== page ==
boiled egg

Relatively higher intake of dietary cholesterol, or eating an egg every day, are not associated with an elevated risk of incident coronary heart disease. Photo: NDTV

Melbourne, Australia (BBN) – Every day Australian nutritionist Susie Burrell gets asked the same questions over and over.

‘Do I have to give up bread forever to lose weight?’, ‘Is the sugar in fruit harming my diet?’, ‘Is sushi really as healthy as everyone claims?’

So Susie decided the time had come to answer the most common questions she and fellow nutritionists get asked daily – and her answers may surprise you, reports DailyMail.

Oprah Winfrey has refused to give up her beloved bread, and so should you.

Susie revealed that not all bread causes weight gain, and the key is to picking the right one to keep you happy and full.

‘Large wraps, Turkish bread, and thick slabs or the white stuff we often consume at cafes will easily result in a carb and calorie overload if we are not careful,’ she wrote in her blog.

Instead Susie recommends sticking to a slice or two of dense grain or Sourdough bread to make sure your carbohydrate and calorie intake is still in check.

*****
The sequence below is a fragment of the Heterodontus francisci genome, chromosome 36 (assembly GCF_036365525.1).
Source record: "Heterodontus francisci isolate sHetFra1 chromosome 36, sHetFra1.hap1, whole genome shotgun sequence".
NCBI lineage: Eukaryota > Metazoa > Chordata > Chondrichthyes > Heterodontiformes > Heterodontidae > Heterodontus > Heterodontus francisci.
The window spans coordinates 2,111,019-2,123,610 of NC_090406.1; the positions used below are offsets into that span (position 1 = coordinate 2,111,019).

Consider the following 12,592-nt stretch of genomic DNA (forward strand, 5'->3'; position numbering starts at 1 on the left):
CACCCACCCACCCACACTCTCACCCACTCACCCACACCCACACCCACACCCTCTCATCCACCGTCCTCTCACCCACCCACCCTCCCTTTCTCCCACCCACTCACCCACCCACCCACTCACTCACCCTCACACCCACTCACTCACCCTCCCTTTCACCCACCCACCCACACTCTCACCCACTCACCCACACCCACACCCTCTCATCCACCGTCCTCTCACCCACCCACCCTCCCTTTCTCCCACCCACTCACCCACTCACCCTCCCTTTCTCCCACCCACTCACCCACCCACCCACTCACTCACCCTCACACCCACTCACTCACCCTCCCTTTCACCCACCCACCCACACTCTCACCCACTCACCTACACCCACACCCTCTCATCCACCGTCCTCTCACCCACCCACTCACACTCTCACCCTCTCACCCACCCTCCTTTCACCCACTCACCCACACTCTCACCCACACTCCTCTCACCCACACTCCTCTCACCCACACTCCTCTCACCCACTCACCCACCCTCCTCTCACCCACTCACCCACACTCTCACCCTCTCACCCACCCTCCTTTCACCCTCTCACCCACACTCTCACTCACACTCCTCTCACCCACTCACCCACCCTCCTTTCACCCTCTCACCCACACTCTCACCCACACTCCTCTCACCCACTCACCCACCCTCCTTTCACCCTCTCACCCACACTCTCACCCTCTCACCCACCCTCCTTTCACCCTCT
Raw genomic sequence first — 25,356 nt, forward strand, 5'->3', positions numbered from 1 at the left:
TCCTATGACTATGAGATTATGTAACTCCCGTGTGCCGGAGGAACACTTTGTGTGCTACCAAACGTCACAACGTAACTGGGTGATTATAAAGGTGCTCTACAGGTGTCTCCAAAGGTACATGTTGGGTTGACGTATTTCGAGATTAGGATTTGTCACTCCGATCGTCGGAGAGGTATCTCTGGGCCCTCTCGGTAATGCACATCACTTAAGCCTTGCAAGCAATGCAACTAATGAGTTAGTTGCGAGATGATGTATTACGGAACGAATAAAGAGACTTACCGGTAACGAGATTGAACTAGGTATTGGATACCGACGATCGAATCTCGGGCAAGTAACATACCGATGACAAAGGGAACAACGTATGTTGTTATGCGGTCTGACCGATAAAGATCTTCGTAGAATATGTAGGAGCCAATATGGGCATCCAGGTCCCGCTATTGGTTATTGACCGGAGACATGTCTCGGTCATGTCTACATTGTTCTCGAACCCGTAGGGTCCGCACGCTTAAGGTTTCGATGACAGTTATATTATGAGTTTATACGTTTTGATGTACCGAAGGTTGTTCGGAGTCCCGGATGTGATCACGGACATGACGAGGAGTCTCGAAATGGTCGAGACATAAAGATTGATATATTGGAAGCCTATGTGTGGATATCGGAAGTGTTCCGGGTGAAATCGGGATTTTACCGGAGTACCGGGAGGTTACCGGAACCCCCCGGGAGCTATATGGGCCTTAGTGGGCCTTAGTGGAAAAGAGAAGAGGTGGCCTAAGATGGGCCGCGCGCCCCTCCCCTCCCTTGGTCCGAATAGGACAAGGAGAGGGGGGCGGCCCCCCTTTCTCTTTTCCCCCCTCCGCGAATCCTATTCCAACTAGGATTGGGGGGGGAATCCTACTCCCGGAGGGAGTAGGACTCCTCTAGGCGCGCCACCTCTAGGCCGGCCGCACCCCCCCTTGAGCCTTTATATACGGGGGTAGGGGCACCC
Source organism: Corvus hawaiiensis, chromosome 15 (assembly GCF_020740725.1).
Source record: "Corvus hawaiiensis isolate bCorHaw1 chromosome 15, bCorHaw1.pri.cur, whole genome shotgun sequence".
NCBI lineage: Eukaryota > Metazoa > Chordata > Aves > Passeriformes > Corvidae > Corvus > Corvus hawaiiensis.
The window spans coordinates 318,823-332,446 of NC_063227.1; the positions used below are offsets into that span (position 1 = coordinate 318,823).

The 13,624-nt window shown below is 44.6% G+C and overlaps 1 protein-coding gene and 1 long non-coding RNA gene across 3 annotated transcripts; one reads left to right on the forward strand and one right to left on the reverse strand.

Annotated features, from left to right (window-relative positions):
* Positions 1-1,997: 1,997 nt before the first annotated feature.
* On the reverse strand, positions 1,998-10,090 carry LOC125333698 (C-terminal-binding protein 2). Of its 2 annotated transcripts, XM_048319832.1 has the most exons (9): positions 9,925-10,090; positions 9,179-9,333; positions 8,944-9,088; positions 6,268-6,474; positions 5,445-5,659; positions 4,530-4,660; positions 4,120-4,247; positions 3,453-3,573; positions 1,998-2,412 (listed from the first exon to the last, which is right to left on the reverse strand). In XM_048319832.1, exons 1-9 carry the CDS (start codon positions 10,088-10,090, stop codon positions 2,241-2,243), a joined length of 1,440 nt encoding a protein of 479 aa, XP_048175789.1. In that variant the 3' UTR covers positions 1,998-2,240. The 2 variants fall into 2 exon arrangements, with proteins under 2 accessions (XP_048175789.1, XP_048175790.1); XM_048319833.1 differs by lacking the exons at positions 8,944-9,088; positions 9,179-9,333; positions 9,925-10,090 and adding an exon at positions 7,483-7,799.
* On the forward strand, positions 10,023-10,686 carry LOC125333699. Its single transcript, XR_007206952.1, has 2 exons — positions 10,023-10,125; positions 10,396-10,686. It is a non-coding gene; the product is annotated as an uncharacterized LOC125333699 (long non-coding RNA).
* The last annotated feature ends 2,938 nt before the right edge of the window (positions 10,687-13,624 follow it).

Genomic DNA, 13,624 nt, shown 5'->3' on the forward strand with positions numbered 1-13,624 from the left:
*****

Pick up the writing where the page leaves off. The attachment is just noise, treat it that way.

Fruit can likewise be a great addition to your diet, as long as you’re having the right kind.

This doesn’t mean you’ll have to pick between grapes and watermelon. Fresh fruit is filled with naturally occurring sugars that won’t adversely hurt your diet if you stick to one or two pieces a day, according to Susie.

But the same can’t be said for fruit in juiced or dried form. These are packed with added sugars, which Susie recommends limiting to five teaspoons a day.

‘You will get this simply from using a sauce or two throughout the day, and perhaps a little in a processed snack bar, yoghurt, or breakfast cereal,’ she wrote.

Susie recommends checking labels to make sure that what you’re buying has less than five grams of sugar per serve, or less than 10grams per 100grams.

Yoghurt is another seemingly nutritious snack that can sometimes be packed with sugar.

Susie recommends sticking to plain Greek yoghurts, especially those with a higher protein count.

Since fruit yoghurts often have double or triple the amount of sugar compared to plain flavours, Susie once again recommends using fresh fruit instead.